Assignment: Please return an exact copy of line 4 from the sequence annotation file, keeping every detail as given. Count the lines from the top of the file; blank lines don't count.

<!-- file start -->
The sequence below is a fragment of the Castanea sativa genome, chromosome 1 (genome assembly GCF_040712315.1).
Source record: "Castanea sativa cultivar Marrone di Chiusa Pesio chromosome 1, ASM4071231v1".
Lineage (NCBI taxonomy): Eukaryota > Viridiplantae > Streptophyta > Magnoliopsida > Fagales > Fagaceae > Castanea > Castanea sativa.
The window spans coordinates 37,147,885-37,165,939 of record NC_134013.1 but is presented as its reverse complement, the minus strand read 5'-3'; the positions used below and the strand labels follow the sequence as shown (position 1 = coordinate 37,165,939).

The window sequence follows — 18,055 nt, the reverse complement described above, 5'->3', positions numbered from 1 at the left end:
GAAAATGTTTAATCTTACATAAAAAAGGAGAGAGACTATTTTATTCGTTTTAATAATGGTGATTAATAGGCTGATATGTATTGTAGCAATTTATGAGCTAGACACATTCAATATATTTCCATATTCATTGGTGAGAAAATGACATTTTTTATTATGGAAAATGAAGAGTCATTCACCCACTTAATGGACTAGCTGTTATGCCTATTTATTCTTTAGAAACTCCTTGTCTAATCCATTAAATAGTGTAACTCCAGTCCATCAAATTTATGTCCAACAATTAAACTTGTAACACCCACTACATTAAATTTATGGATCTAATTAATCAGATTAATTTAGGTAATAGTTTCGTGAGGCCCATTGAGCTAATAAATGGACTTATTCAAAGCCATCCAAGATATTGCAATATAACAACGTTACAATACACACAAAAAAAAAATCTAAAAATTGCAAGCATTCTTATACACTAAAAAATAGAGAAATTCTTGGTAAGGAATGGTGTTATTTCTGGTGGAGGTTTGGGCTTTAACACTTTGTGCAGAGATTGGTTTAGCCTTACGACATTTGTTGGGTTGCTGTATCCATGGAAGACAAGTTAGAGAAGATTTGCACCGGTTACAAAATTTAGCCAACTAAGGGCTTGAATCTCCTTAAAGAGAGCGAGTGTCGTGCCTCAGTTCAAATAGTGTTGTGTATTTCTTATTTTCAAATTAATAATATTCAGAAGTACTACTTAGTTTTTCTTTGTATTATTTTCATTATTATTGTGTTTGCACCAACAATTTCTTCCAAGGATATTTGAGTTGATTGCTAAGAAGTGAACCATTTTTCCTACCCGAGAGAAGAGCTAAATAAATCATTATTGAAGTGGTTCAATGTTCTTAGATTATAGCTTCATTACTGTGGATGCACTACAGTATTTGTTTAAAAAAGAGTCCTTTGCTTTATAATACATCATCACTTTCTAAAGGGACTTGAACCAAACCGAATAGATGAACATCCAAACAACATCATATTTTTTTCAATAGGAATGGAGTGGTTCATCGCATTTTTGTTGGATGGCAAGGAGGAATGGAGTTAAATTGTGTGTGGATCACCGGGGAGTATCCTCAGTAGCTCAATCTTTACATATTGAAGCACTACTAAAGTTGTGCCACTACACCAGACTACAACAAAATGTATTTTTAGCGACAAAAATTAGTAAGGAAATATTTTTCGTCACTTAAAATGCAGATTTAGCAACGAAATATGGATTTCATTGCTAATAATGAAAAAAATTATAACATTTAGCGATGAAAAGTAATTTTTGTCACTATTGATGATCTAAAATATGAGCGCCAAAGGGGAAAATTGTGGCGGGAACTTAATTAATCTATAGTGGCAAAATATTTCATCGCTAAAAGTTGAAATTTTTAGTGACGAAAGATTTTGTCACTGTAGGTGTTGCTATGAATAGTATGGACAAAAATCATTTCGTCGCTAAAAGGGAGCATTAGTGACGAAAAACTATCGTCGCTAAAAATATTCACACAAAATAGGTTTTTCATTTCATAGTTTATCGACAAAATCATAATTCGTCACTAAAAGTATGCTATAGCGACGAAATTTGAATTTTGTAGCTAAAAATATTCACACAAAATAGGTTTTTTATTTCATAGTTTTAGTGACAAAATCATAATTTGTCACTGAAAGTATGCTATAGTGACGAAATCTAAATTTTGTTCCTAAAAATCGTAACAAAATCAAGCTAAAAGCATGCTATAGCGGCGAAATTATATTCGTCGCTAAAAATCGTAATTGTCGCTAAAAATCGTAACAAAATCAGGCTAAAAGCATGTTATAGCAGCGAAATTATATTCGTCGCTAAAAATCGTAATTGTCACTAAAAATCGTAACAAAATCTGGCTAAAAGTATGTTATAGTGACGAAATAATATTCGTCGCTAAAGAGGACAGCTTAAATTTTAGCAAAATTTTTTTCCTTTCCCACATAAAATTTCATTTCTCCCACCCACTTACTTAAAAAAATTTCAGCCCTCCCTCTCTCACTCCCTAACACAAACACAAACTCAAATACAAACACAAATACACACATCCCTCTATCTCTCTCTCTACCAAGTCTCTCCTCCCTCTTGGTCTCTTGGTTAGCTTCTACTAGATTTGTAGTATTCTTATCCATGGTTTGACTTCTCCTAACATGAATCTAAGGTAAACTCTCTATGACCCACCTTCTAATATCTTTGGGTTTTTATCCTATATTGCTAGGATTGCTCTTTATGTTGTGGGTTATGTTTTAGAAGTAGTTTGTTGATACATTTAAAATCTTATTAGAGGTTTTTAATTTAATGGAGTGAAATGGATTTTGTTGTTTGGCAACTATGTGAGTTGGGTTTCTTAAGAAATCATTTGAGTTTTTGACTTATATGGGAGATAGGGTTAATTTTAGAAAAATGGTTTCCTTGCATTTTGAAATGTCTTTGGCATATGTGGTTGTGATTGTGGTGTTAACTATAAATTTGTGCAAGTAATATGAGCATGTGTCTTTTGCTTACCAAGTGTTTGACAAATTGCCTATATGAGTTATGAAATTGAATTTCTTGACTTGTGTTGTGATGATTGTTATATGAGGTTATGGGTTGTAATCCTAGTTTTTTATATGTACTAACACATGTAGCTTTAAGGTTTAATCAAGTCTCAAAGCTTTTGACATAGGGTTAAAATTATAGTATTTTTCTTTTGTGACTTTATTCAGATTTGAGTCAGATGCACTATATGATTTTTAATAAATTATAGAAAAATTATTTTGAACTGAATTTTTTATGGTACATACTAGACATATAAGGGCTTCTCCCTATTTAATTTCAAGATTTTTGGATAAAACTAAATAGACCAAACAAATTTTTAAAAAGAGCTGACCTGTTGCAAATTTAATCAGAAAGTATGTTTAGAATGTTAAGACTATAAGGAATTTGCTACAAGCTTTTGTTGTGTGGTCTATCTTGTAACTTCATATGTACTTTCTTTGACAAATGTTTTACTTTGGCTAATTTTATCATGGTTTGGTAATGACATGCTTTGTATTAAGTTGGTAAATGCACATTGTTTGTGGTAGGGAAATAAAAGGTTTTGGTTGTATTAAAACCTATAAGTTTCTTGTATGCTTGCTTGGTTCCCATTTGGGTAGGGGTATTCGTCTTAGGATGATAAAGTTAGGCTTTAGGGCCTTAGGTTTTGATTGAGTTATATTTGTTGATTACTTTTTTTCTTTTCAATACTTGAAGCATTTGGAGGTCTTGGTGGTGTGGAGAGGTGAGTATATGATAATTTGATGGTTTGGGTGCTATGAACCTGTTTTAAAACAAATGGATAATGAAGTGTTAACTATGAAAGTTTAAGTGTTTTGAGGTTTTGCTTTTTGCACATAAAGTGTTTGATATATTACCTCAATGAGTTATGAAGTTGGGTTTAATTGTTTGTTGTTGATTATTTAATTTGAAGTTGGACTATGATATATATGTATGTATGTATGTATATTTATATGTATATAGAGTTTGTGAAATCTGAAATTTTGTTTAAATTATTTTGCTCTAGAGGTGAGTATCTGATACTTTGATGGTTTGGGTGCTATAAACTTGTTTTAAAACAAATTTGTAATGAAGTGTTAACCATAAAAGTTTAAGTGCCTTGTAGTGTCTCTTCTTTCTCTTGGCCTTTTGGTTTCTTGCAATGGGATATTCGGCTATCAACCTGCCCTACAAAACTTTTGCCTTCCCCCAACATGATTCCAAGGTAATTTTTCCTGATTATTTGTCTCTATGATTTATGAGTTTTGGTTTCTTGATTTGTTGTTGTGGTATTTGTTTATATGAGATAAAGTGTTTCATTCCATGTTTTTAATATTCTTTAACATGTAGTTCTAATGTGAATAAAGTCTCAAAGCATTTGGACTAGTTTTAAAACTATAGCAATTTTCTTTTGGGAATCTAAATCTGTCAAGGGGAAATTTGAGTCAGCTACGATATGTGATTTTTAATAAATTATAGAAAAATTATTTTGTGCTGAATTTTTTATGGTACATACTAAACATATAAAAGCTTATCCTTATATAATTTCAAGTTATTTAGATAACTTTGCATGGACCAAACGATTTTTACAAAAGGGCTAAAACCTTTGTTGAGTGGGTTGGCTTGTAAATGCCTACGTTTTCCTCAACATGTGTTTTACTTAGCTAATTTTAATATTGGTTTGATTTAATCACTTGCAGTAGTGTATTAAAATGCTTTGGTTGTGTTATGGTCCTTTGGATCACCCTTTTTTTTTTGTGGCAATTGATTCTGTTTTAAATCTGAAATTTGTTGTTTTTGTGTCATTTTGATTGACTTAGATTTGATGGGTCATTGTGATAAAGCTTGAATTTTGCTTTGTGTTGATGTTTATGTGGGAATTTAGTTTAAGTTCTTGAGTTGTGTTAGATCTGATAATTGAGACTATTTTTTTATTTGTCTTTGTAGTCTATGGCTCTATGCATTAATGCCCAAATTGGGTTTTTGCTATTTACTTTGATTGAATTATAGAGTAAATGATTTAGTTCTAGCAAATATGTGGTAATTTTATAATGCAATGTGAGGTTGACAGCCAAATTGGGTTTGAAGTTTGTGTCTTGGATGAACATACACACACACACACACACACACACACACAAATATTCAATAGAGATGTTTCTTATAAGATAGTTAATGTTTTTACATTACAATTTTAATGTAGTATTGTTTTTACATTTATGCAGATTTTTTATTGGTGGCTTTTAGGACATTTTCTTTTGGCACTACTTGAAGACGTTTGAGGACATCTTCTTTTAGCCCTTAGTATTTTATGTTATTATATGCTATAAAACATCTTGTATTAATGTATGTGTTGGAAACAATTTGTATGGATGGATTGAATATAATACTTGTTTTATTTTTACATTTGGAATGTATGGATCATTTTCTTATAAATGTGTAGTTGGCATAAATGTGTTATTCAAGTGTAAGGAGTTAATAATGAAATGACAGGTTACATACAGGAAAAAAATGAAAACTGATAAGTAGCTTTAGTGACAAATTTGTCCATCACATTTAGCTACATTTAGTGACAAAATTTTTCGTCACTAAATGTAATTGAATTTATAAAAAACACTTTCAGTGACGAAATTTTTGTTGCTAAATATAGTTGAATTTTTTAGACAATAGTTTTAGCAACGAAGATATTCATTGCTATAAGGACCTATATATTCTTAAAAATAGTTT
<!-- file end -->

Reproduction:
The window spans coordinates 37,147,885-37,165,939 of record NC_134013.1 but is presented as its reverse complement, the minus strand read 5'-3'; the positions used below and the strand labels follow the sequence as shown (position 1 = coordinate 37,165,939).